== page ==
Comment: Heads must roll for the porn trial

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Ian Dunt: 'It takes bravery to get involved in something as messy and awkward as extreme porn. But that's when principles are truly tested.'
Ian Dunt: 'It takes bravery to get involved in something as messy and awkward as extreme porn. But that's when principles are truly tested.'

In the end, Simon Walsh was found unanimously not guilty on six counts of possessing extreme pornography. But before a jury acquitted him, the legal process had demolished his professional and personal life. He lived under the shadow of the charges for months.

The prospect of three years imprisonment and inclusion on the sex offenders register will do wonders for your career and social life.

His crime had been to have a few photos in his email server of fisting, an unusual and not altogether pleasant sex act. If you are one of the readers who made Fifty Shades of Grey the most successful British book of all time, you will recognise it. In fact, it is perfectly legal to perform, but possibly not, under the insane and draconian legislation of the last Labour government, to own pictures of.

Section 63 of the Criminal Justice and Immigration Act 2008 outlaws images of act which are "likely to result in serious injury to a person's anus". Today a jury decided fisting does not satisfy that criteria. When the law was passed, Home Office spokespeople insisted it would not affect the BDSM (bondage, sadomasochism and all that) community. It was drafted so broadly it was quite plain it could, but officials insisted that police and prosecutors were not prurient enough to use it that way. ACPO even promised not to go around looking for it.

This is why we don’t pass broad legislation: because authorities cannot be trusted. Never underestimate the ineptitude of prosecutors and police. Just months after failing to prosecute Micheal Peacock for possessing similar material under the Obscene Publications Act 1959, they turned their attention to Walsh. Some believe they had a grudge. Walsh, a City professional, had previously prosecuted police accused of disciplinary offences.

They found nothing on his work computer. They found nothing on his home computer. So they had a look on his email account server and eventually found something – although by doing so it appears they may have contaminated the evidence, by making it impossible to assess whether the attachments had actually been opened.

Walsh's jury, like Peacock's before him, acquitted. At least they did not have to go through the indignity of the obscenity trial jury who were forced to sit in front of the video porn for several hours. "They were quite shocked initially [but] they started to look quite bored very quickly," an official said.

The British public is clearly of the opinion that what someone watches in the privacy of their own home is up to them. People are entitled to watch whatever strange, graphic pornography they choose, as long as the actors give consent to appear in it and are aware what they are giving consent to.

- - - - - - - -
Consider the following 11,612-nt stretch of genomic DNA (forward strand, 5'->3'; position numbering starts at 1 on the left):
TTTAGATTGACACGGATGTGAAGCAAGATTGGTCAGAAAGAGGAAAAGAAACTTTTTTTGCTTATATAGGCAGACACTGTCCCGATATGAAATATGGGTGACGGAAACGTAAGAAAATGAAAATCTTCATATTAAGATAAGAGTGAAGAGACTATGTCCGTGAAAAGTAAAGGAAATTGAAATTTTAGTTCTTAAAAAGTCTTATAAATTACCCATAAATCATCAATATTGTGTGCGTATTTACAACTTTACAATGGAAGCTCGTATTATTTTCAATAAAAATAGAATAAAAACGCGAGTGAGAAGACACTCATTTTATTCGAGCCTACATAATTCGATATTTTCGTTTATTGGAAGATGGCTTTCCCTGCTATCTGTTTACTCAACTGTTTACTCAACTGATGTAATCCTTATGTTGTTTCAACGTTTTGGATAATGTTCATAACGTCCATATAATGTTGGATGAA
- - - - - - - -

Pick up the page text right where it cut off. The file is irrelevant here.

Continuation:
The law does not care about consent. It was passed in a typical populist panic by Labour following the murder of Jane Longhurst, whose killer, Graham Coutts, admitted being addicted to violent internet pornography. Any act which would cause "serious harm to the anus, breast or genitals" was banned, as was depiction of scenes in which someone's life was threatened or animals were interfered with.

The law should not exist, not least because British prosecutors are plainly too irresponsible to interpret it sensibly.

Just weeks ago, Kier Starmer, the director of public prosecutions, was found to have stopped his staff from dropping the case against Paul Chambers, whose joke about blowing up Robin Hood airport was turned into a two-year Kafkaesque nightmare. First the Twitter joke trial, then the obscenity trial and now the porn trial. It is clear there is something seriously wrong at the Crown Prosecution Service.

Its misjudgements are so pronounced, its behaviour so vindictive and its morality so out of step with the British public, that we urgently need an investigation. The home affairs committee should be dragging Starmer in himself to explain why a man was hounded by the authorities under a moral assessment which chimes better with Victorian Britain than the country we live in today.

Unfortunately, politicians usually only value privacy and free speech when it’s mainstream and harmless. It takes bravery to get involved in something as messy and awkward as extreme porn. But that's when principles are truly tested.

The Home Office, the police and the CPS are responsible for this appalling abuse of power. Heads should roll.

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